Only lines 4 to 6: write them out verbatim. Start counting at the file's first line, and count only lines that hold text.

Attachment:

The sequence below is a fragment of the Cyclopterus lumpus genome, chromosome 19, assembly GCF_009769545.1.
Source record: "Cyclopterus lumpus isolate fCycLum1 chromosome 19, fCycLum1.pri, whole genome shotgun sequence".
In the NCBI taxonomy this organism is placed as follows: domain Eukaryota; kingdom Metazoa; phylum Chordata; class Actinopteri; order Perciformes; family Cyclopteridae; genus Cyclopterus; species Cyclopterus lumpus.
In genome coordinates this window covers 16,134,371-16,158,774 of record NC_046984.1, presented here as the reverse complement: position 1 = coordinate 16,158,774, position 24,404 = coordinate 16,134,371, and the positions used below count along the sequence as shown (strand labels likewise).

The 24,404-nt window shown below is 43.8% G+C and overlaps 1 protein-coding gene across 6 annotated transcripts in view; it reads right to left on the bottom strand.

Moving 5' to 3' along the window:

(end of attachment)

In genome coordinates this window covers 16,134,371-16,158,774 of record NC_046984.1, presented here as the reverse complement: position 1 = coordinate 16,158,774, position 24,404 = coordinate 16,134,371, and the positions used below count along the sequence as shown (strand labels likewise).

The 24,404-nt window shown below is 43.8% G+C and overlaps 1 protein-coding gene across 6 annotated transcripts in view; it reads right to left on the bottom strand.

Moving 5' to 3' along the window: